Archive | January, 2017

Terrence Malick’s “Knight of Cups” and the difference between US and European movies

30 Jan

Knight of Cups is essentially a deeply personal student film made with a big budget, famous actors, and first-rate cinematography. This is not your conventional narrative – the film frequently works on the level of a collage. Christian Bale is Rick, a guy who, from what we can tell, is some kind of big deal in the film industry, though we never really know what his job is. Titles with the names of Tarot cards introduce characters and scenes. Early in the film, we see the title “The Moon”. We’re trying to recall what happens next (and we’re too lazy to put the DVD in the player again), but we think that next come scenes of Rick and a young woman cavorting by the sea or on an outdoor stage or something. It’s hard to remember, because during the course of the film, Rick frequently cavorts by the sea with people, usually women (we’re not using ‘cavort’ as a euphemism – a lot of excited jumping and dancing goes on.) The film shows us women who have come in and gone out of Rick’s life, including Cate Blanchett, who plays a doctor, and Natalie Portman, a married woman with whom Rick has an affair. There is also a dancer in a topless club (The “High Priestess”, if we recall correctly) that Rick takes to Las Vegas, and other women, apparently prostitutes, with whom Rick cavorts in a room (again, not euphemistically.)  Interspersed are scenes of Hollywood parties at too-opulent mansions and scenes of Rick’s adult life with his father (Brian Dennehy) and brother, which  consist mostly of lots of yelling between the latter two.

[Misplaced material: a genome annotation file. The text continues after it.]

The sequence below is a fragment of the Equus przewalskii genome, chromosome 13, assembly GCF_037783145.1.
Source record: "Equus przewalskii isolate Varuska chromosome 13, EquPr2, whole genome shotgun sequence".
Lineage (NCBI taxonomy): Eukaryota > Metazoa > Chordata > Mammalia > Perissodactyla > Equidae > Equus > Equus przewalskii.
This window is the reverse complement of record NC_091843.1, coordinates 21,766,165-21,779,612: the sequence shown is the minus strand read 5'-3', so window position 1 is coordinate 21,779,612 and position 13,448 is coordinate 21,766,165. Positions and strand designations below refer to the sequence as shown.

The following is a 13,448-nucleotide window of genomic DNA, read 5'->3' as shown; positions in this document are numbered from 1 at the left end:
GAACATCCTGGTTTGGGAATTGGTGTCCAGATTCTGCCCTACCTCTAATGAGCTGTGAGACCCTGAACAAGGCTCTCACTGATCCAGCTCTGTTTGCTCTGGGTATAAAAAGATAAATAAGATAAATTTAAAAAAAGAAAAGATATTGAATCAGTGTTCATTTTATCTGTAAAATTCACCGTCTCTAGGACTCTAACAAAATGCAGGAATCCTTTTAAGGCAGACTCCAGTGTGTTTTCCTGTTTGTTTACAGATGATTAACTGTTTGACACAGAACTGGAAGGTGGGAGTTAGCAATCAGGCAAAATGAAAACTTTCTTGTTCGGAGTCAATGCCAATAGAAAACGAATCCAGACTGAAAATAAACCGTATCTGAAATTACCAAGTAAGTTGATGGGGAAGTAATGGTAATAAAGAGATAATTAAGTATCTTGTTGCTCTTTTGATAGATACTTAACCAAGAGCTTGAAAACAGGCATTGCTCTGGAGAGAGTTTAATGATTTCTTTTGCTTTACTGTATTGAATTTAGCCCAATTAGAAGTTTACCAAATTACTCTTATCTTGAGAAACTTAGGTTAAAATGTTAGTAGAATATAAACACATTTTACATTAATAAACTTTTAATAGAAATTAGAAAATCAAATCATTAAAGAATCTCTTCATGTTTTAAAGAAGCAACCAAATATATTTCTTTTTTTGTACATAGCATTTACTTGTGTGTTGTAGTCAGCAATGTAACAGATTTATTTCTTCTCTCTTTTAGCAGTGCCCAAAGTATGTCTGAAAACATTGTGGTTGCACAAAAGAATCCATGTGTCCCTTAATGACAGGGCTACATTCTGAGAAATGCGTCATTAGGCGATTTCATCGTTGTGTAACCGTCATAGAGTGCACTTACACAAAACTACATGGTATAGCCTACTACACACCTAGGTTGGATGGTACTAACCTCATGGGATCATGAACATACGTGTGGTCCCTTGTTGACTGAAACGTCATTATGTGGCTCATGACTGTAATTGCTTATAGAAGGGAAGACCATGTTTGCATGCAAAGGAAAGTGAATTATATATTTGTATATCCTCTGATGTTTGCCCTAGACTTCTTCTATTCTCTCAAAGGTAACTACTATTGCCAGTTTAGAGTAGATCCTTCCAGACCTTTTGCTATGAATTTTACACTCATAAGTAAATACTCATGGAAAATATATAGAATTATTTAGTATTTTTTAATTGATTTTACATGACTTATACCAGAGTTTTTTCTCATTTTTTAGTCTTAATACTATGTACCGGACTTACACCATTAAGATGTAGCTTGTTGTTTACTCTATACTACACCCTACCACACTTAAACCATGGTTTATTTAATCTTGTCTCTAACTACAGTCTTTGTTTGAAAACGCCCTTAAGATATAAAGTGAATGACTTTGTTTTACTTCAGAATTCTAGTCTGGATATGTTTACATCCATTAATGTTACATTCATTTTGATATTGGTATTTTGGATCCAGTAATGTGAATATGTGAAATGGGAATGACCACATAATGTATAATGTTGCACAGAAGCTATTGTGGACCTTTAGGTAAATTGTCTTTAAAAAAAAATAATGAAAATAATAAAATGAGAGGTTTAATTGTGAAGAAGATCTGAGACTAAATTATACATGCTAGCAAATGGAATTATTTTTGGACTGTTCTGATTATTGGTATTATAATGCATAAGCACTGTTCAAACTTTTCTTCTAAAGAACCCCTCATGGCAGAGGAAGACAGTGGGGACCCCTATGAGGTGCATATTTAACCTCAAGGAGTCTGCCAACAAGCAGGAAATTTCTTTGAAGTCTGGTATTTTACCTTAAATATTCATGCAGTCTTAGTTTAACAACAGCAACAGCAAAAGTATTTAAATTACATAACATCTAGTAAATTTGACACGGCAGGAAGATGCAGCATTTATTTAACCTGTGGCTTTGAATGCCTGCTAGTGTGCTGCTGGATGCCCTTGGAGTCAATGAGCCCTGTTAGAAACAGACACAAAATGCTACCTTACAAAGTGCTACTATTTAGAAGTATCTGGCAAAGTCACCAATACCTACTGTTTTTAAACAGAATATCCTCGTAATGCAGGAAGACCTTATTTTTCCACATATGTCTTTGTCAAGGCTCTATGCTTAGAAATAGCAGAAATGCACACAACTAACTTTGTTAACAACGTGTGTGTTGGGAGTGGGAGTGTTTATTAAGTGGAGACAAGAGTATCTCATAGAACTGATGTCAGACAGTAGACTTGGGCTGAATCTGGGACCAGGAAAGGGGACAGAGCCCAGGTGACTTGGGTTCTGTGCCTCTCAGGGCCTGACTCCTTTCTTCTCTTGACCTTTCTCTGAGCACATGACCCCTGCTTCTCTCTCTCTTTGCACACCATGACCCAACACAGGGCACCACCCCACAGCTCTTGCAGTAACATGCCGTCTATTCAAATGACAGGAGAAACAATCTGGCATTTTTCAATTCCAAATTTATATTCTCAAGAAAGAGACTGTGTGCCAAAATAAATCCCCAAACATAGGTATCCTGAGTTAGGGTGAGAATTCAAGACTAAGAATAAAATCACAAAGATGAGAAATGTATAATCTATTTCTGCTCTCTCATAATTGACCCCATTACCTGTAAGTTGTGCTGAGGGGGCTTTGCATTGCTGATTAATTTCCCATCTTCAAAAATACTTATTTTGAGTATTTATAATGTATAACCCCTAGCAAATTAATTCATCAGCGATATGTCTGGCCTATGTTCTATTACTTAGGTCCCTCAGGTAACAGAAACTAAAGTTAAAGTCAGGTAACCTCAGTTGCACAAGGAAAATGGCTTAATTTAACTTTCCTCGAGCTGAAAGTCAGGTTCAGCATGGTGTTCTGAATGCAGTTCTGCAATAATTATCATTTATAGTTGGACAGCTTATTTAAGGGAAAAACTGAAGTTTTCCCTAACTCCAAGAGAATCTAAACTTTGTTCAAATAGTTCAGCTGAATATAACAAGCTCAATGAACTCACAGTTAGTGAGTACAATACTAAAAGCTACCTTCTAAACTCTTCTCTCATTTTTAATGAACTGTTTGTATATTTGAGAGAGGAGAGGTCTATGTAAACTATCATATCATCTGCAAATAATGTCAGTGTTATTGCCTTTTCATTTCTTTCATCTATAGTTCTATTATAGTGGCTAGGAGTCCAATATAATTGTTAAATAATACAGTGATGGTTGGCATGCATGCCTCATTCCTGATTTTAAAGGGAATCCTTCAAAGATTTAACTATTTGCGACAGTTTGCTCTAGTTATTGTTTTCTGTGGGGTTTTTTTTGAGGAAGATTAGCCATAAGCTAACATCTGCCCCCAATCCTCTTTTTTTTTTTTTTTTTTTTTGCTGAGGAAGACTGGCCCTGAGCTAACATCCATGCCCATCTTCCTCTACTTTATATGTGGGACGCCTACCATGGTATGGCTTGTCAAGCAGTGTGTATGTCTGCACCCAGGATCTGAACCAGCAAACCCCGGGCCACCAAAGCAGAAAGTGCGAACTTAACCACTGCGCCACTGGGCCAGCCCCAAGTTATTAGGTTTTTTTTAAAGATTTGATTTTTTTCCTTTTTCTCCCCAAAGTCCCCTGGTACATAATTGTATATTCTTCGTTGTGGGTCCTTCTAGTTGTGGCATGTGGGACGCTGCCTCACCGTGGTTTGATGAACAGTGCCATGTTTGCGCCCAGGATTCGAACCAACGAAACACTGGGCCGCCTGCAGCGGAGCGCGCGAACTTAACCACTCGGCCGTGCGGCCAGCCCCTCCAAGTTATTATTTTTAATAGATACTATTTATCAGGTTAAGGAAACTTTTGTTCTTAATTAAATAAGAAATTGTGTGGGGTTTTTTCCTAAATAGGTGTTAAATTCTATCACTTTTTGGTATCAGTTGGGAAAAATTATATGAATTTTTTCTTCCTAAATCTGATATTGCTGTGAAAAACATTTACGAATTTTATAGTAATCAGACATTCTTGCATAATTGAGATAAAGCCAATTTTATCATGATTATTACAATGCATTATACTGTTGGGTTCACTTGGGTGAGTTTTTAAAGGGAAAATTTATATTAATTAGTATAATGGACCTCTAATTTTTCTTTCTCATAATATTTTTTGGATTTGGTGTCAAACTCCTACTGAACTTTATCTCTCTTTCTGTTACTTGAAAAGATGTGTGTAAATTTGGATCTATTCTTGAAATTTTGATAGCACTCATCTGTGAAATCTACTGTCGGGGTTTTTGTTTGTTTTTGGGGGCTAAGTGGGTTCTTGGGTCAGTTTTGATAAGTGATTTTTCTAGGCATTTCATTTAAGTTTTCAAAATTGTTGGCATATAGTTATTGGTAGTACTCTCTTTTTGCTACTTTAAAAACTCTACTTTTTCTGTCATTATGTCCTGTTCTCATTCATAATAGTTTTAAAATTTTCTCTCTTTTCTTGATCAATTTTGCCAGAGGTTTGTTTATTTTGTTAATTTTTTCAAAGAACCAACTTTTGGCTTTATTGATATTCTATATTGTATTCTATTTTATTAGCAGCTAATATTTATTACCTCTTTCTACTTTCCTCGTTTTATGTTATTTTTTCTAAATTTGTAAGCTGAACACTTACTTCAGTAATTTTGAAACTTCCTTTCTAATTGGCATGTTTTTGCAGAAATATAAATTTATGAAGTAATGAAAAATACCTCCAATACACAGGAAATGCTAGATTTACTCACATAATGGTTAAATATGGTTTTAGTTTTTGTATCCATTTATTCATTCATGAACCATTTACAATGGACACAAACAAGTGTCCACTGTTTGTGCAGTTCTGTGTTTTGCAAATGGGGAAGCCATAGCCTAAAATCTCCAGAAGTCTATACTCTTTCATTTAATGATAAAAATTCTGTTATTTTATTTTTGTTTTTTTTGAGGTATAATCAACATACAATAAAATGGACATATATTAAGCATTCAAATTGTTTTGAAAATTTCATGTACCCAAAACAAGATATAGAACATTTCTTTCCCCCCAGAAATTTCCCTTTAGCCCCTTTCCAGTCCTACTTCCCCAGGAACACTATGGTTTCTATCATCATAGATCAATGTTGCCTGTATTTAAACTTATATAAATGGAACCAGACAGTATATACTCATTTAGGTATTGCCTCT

The guy in the New Yorker seemed really ga-ga about the picture, but we weren’t as enthusiastic.  Halfway through the picture, it occurred to us that if the film stopped following Rick and instead chose to focus on another character, we’d have been just as happy.  This is not to say that the film is not worth your time – the cinematography is beautiful, and the film, though in our view not fully satisfying, is nonetheless intriguing.

The difference between American cinema and European cinema, in our humble opinion, comes down to the tendency of US movies to tell you too much, and the tendency of European movies not to tell you enough. We recently watched Orson Welles’ The Stranger (1946)  (and no, it’s not based on the Albert Camus novel of the same name) where Welles plays an escaped Nazi living in a small college town. He tells a fellow Nazi “You know how I gathered and destroyed every single item in Germany and Poland that might have served as a clue to my identity. Only my heart knows who I am…”  OK, we the audience are smart enough to have figured out that the guy probably did his best to cover his tracks before he split, so why do we need this line?  Or, if we do, why not ‘every single item in Germany’?  Do we really need to know that he destroyed stuff in Poland, too? Do we even really care?  Sheesh…


WTMI, Orson!

Contrast that with Antonioni’s Red Desert (1964) (which we’re not yet done watching)*, where we see the main characters partying in this horrible shack by the sea.  We don’t know why they’ve chosen such a horrible setting for their partying, the scene seems to go on forever, and we’re about halfway into the picture and nothing seeming to resemble a plot has really shown itself.

Now, the difference may have less to do with these films’ countries of origin and more to do with the decades in which the two were released – conventions in filmmaking changed between the two periods.  Nevertheless, we think that US pictures tend to give you too much info and European pictures tend to toss you in and leave it to you to figure it out.

*we’ve since finished watching the picture.